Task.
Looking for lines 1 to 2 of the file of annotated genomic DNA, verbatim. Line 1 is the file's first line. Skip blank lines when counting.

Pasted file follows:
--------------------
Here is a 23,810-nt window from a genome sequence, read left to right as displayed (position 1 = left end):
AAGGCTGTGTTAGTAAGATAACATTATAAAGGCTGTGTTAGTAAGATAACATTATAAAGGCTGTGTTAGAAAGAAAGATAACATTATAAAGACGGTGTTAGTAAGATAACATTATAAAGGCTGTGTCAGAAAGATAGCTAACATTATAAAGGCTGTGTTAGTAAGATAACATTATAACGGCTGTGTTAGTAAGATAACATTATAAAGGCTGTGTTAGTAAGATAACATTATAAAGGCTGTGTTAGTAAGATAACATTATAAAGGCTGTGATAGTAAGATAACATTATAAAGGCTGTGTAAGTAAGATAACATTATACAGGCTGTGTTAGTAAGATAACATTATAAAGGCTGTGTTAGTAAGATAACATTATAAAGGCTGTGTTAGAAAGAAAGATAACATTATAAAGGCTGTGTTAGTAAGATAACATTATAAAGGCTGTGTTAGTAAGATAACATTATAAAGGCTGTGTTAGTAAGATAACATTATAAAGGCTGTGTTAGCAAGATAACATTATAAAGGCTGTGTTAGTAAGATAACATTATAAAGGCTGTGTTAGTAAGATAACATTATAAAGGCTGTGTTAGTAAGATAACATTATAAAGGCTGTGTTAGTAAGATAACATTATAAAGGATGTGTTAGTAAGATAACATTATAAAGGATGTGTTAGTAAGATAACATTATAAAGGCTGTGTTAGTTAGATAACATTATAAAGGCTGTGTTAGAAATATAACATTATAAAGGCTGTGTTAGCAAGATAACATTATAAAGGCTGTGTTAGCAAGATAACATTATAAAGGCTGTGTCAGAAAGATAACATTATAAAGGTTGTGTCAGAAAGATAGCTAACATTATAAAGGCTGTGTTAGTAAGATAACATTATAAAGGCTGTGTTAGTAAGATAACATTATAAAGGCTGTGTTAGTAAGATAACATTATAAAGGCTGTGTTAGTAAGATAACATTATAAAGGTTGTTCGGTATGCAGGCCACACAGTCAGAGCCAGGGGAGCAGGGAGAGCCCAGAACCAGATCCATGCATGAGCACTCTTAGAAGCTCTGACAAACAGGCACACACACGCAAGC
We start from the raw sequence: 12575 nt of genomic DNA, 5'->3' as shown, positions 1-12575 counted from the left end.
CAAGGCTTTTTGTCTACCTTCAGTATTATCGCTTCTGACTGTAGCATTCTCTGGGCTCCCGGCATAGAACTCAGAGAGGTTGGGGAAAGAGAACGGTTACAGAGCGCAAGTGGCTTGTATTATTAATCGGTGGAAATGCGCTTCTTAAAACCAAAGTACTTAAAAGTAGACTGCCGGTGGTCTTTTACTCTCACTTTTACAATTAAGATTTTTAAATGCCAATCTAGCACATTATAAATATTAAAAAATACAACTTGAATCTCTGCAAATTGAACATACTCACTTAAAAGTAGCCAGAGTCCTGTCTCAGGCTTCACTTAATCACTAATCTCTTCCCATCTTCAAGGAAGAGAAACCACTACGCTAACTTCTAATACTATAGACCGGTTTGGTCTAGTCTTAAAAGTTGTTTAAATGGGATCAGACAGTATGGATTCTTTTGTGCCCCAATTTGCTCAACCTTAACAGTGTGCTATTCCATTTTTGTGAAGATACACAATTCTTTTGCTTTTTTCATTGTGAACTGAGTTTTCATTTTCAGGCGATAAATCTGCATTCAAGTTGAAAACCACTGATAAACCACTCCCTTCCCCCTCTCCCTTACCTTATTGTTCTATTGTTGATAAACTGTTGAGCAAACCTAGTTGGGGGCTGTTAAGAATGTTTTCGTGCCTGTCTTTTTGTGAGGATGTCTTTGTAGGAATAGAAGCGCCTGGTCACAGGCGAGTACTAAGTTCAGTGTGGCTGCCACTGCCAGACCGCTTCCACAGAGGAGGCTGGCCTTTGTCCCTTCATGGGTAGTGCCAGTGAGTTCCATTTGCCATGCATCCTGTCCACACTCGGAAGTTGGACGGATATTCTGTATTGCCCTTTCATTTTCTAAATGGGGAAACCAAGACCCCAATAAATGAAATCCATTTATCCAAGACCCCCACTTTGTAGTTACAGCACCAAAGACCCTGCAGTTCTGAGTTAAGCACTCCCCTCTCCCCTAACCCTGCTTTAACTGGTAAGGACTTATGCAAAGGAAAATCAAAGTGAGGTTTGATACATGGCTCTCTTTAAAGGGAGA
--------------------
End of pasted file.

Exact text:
Here is a 23,810-nt window from a genome sequence, read left to right as displayed (position 1 = left end):
AAGGCTGTGTTAGTAAGATAACATTATAAAGGCTGTGTTAGTAAGATAACATTATAAAGGCTGTGTTAGAAAGAAAGATAACATTATAAAGACGGTGTTAGTAAGATAACATTATAAAGGCTGTGTCAGAAAGATAGCTAACATTATAAAGGCTGTGTTAGTAAGATAACATTATAACGGCTGTGTTAGTAAGATAACATTATAAAGGCTGTGTTAGTAAGATAACATTATAAAGGCTGTGTTAGTAAGATAACATTATAAAGGCTGTGATAGTAAGATAACATTATAAAGGCTGTGTAAGTAAGATAACATTATACAGGCTGTGTTAGTAAGATAACATTATAAAGGCTGTGTTAGTAAGATAACATTATAAAGGCTGTGTTAGAAAGAAAGATAACATTATAAAGGCTGTGTTAGTAAGATAACATTATAAAGGCTGTGTTAGTAAGATAACATTATAAAGGCTGTGTTAGTAAGATAACATTATAAAGGCTGTGTTAGCAAGATAACATTATAAAGGCTGTGTTAGTAAGATAACATTATAAAGGCTGTGTTAGTAAGATAACATTATAAAGGCTGTGTTAGTAAGATAACATTATAAAGGCTGTGTTAGTAAGATAACATTATAAAGGATGTGTTAGTAAGATAACATTATAAAGGATGTGTTAGTAAGATAACATTATAAAGGCTGTGTTAGTTAGATAACATTATAAAGGCTGTGTTAGAAATATAACATTATAAAGGCTGTGTTAGCAAGATAACATTATAAAGGCTGTGTTAGCAAGATAACATTATAAAGGCTGTGTCAGAAAGATAACATTATAAAGGTTGTGTCAGAAAGATAGCTAACATTATAAAGGCTGTGTTAGTAAGATAACATTATAAAGGCTGTGTTAGTAAGATAACATTATAAAGGCTGTGTTAGTAAGATAACATTATAAAGGCTGTGTTAGTAAGATAACATTATAAAGGTTGTTCGGTATGCAGGCCACACAGTCAGAGCCAGGGGAGCAGGGAGAGCCCAGAACCAGATCCATGCATGAGCACTCTTAGAAGCTCTGACAAACAGGCACACACACGCAAGC